11 Creative Office Developments That Will Utterly Transform the Bushwick Loft Area

Interior of 215 Moore Street. Photos by Heritage Equity Partners


Forget about condos. Developers are banking on Bushwick as the next hotspot for offices.

Developers are swooping into the Bushwick loft district — which the city calls East Williamsburg, and residents sometimes call Morgantown — with plans for oodles of office, retail, and maker spaces.

At least 11 creative office developments are in the works for the area, making it a contender to become the borough’s next Tech Triangle or Dumbo.

The development boom springs from the area’s high-value real estate and large supply of sprawling, low-lying industrial space. Why isn’t it condos, you ask? The neighborhood is zoned nonresidential, with certain sections in a protected Industrial Business Zone (IBZ).

The area still has a sleepy, deserted feel on weekdays even though artists, programmers and other creatives have been carving out living and working spaces and creative hubs in former factories for more than a decade. In recent years, it’s become a dining and party destination on nights and weekends.

The new developments will mostly rent out smaller offices — between 1,000 and 5,000 square feet. This will bring hundreds of office workers into the area during the day, and spur new businesses to cater to them.

The developer-led investment will create more expensive but also more desirable office space with the latest technology, heating and amenities — as opposed to raw factory space. At least half of the developments planned are also interesting architecturally.

Many are warehouse conversions or ground-up construction that echoes the boxiness of a warehouse. Many will contain not just offices but also light manufacturing and retail.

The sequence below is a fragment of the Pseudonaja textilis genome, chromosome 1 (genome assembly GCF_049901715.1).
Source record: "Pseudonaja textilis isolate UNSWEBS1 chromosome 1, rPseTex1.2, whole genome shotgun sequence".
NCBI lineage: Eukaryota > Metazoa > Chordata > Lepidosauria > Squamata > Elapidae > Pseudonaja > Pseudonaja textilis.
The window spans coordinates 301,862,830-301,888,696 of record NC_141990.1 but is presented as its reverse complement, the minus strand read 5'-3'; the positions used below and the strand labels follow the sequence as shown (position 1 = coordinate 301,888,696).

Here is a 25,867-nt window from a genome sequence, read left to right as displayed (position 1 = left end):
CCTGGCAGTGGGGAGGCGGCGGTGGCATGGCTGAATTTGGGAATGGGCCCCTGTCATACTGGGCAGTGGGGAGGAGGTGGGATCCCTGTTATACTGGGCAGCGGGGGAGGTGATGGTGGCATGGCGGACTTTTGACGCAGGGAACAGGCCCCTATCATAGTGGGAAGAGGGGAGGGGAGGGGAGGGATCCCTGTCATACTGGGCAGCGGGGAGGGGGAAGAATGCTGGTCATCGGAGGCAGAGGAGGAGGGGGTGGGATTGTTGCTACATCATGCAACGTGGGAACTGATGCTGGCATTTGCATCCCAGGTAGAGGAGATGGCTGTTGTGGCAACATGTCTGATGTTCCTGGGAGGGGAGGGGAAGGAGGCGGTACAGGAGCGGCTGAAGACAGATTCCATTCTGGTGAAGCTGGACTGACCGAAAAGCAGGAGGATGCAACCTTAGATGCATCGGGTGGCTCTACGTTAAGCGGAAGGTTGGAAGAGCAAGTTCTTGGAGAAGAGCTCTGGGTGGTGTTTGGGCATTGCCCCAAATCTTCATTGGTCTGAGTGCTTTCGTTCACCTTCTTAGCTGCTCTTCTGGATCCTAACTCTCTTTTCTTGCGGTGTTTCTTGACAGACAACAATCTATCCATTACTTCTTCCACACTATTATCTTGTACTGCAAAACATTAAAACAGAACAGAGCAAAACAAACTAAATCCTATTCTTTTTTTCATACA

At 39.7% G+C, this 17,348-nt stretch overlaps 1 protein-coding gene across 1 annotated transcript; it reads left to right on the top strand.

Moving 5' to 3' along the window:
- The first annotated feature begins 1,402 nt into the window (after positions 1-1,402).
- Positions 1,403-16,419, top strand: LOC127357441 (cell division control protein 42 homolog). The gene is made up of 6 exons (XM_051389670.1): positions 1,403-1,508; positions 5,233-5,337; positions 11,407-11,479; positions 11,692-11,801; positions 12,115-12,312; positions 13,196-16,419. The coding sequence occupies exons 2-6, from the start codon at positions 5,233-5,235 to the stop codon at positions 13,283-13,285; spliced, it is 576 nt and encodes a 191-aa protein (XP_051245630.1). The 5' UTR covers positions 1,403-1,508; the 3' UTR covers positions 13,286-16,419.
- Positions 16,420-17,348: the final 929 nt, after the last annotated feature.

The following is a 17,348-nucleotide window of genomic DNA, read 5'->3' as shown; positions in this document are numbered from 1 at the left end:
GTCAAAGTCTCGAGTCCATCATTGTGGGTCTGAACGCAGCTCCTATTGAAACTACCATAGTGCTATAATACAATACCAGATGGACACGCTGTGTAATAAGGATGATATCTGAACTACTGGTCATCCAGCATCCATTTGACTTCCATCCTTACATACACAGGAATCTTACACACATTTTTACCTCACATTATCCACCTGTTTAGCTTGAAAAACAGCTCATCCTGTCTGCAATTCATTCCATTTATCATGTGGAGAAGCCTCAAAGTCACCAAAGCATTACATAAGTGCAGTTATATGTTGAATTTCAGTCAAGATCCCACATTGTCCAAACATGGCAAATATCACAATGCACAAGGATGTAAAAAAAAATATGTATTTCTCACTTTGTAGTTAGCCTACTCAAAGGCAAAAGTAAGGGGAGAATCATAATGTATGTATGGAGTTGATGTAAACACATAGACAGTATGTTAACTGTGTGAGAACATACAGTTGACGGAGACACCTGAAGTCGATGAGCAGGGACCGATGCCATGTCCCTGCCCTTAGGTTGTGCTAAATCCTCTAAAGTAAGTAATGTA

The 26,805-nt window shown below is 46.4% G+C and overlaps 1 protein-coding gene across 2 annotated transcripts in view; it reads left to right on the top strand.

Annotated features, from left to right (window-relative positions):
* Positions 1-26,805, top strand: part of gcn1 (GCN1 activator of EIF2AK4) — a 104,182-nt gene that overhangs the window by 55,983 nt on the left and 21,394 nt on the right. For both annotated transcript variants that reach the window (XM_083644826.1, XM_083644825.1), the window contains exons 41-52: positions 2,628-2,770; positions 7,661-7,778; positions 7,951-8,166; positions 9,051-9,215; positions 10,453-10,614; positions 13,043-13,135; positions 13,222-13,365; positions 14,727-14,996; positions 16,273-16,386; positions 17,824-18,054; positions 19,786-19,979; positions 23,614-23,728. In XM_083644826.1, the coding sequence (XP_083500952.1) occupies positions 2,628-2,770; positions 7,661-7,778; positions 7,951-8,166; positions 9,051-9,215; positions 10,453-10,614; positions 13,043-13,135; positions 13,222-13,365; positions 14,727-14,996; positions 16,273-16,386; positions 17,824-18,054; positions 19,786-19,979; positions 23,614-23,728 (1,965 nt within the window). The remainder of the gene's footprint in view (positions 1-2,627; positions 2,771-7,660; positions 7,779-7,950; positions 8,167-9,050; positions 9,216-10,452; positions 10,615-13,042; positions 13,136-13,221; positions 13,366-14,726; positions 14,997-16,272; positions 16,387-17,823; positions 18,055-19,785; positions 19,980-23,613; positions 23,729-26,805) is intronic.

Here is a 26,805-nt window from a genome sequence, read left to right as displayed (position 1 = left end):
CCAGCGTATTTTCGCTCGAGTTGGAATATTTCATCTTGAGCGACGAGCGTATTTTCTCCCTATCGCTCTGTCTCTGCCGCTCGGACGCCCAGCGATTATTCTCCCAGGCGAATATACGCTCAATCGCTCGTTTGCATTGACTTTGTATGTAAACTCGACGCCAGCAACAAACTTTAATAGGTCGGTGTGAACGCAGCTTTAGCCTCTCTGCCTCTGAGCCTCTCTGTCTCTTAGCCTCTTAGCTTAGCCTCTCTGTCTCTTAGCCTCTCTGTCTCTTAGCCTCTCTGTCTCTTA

Also note more than workspace is going into the ‘hood. There’s a hip 100-key hotel planned nearby, a 35,000 square-foot nightclub going into 599 Johnson Avenue, and a six-story hotel and church being built at 101 Bogart Street, among other projects.

Here’s our list of in-the-works creative office buildings:

Commercial Real Estate Brooklyn

Interior of 215 Moore Street. Photos by Heritage Equity Partners

215 Moore Street
What: Offices
Developer: Heritage Equity Partners and Lichtenstein Group
Last traded for: $28,250,000
Size: 75,000 square feet

Called the Bushwick Generator, this complex of five warehouses with 50,000 square feet will be renovated and expanded. Two of the spaces are already leased to tech companies, and a bakery recently signed on.

Commercial Real Estate Brooklyn

Rendering of possible 199 Cook Street development from Massey Knakal

199 Cook Street
What: Office space and retail
Developer: The Mann Group
Last traded for: $10,900,000
Size: Up to 49,500 square feet

This three-story brick warehouse is zoned for light manufacturing. In July, The Mann Group bought bought the building for $10.9 million. The developer filed permits for interior demolition and exterior repairs and plans to turn it into retail and office space.

Commercial Real Estate Brooklyn

16 Harrison Place. Rendering by raad studio via Astral Weeks

16 Harrison Place
What: Offices and retail space
Developer: Astral Weeks
Last traded for: $375,000
Size: 7,000 square feet

With an open facade design somewhat similar to Astral Week’s building planned nearby at 430 Johnson Avenue, the mixed-use structure planned for 16 Harrison Place will have retail on the ground floor and office space above.

Commercial Real Estate Brooklyn

Rendering of 13 Grattan Street from developer

13 Grattan Street
What: Offices and artist space
Developer: Ted and Marianne Hovivian (who’ve owned it since the early 1980s)
Last traded for: Not applicable
Size: 23,000 square feet

Named The AnX, this Gene Kaufman-designed building will be four stories of artist’s studios with 12-foot ceilings and large windows to bring in lots of natural light. On the ground floor, 8,000 square feet will be given over to retail — specifically art galleries — and restaurants. The upper floors will have terraces.

Commercial Real Estate

58 Grattan Street. Photo by Christopher Bride for PropertyShark

58 Grattan Street
What: Retail and light industrial space
Developer: Bushwack Capital